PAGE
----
Wednesday, 22 December 2010

Daughter of Heaven

'Daughter of heaven Oh, daughter of now
Drifting away and you don't make a sound
We'll cry when we hear that you ran from this town
She's gone to a new place now
She's gone to a new place now'

Happy Christmas my sweet child.
I wish I knew where you were.

In the new place of this song?
All I know is that you feel so far beyond my reach.

This song reminds me of you.
It is the only song that your Daddy ever asks me to switch off when I play it.
I know it is because it reminds him of you too.
And, strangely, this song comforts me for that very reason.
That he can't bear to hear to it.

Our daughter.

I miss you.
I love you.
I hope my love will find you wherever you may be.
Maybe it just evaporates up into the air?

Perhaps it doesn't truly matter?
My love is still here.
My love for you cannot be undone, just as your brief existence cannot be undone.
And perhaps that means that they will, inevitably, meet.

I hope so.
Happy Christmas my sweet child.

May the holidays pass peacefully for everyone who reads this, especially those who are missing children of their own

Tuesday, 21 December 2010


I felt ashamed when the twins were born.

Not of them. Not of Jessica. Not of Georgina. Never of them. I was only ever proud of my children. Still am.
Shame was not my main reaction but one of many subsidiaries. I was ashamed of myself.
Ashamed that my body had performed so disastrously badly. 
And also, embarrassed. 

I felt as though I had waltzed out on the middle of the stage in front of everyone I knew and told them that I was going to do an astounding magical conjuring trick. But it didn't work. And not only did it not work. It went wrong in ways that nobody could have foreseen. Involving extreme peril and death. And I was left standing up there on the stage whilst the audience looked on with expressions ranging through pity, distaste and horror. 

I was embarrassed, mortified, humiliated, ashamed. But those minor emotions were overwhelmed by the enormity of the grief that I felt. That Georgina was dead and that I would never, ever see her again.

I've always had a little store cupboard in my brain for 'The Shameful Words and Deeds of Catherine W.'
It's a surprisingly big cupboard given that I've never murdered anyone or been sued for slander or done anything out especially of the ordinary in fact.

They are, in the main, small, weak things. Built of dust and feathers. And, somehow, that makes them even more shameful. That they are not even proper shameful deeds, not particularly muscular or even interesting.

But also, here in the cupboard, lurks the shame I feel that I somehow caused all of this to come down on my children's heads, that I was a rotten person, that I somehow caused, or failed to prevent, an infection, that I couldn't stop the labour, that I cried out giving birth to two such tiny babies, that I couldn't save Georgina, that I was complicit in her death by my tacit agreement to withdraw all her medical support. Deeply and horribly ashamed. So much so, that these particularly shameful articles are pushed to the back of the cupboard as I simply can't bear to look at them or to think about them. Sometimes in the dead of night. But it isn't usually a good idea.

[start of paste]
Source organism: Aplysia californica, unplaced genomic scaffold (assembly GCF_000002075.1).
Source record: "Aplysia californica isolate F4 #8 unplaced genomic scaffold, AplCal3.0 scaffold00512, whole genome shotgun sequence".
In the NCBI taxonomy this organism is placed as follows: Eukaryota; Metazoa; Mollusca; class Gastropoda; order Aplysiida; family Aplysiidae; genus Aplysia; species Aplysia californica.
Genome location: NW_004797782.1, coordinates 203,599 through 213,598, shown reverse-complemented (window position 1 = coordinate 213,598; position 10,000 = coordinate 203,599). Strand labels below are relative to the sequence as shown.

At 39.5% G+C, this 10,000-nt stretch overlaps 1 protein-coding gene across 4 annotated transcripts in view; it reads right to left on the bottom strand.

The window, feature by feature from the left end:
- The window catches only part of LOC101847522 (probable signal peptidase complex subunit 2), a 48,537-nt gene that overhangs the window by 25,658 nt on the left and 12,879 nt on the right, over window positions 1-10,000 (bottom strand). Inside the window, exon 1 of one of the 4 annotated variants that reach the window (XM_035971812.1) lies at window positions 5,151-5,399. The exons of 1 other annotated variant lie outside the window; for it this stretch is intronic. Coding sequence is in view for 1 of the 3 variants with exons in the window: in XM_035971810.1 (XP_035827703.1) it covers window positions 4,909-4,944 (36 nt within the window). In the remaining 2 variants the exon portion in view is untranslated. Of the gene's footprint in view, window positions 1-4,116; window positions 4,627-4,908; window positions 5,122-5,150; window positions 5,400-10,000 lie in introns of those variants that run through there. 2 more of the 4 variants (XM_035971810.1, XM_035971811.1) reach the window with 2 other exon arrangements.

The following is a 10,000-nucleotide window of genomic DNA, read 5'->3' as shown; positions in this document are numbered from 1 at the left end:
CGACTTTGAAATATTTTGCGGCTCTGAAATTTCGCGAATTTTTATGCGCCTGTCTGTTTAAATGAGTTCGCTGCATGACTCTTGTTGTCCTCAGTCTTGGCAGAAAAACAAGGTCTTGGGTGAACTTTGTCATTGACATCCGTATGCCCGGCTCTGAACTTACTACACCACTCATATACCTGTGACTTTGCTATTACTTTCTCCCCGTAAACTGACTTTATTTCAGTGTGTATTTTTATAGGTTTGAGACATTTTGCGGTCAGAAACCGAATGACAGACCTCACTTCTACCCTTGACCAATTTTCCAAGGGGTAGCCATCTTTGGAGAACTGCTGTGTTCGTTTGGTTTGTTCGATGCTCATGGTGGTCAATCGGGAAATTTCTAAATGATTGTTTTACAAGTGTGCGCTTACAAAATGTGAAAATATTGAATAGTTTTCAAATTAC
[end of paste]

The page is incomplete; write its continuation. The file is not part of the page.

Over two years later, I look at myself in the mirror. I wonder if am simply sticking my stomach out, puffing myself up with hot air and too many biscuits. I feel as though this little belly is simply a balloon, one which will inevitably pop and leave me standing here with nothing to show for myself except damp, plastic-y bits left over from the explosion. When I tell people I'm pregnant, I blush. I wonder if they think I am taking an irresponsible risk. Or perhaps they don't remember my previous proud announcement and how . . . strangely that all turned out. Or perhaps they just think that everything will be better this time. After all, the doctors are 'keeping an eye on me', what could possibly go wrong?

I tried to buy a baby doll for Jessica for Christmas. But, when confronted by all those plastic, newborn limbs and staring eyes, I couldn't. Hot shame and bile climbed up my throat and I wanted to knock all those plastic babies, who looked so different from mine, on to the ground and jump up and down on them. Which doesn't even make any sense. Do I really want to buy Jessica a 2lb NICU baby doll for Christmas? Still they would come with a hell of a lot of accessories I suppose. I wanted to steal the chunky limbs and apparent life in the eyes of one of them and grant them to my other daughter as a Christmas gift.

An outfit catches my eye with 'Baby Alive' emblazoned on the packaging. I briefly consider the launch of an accompanying, less appealing range. Don't think there would be many takers for that one.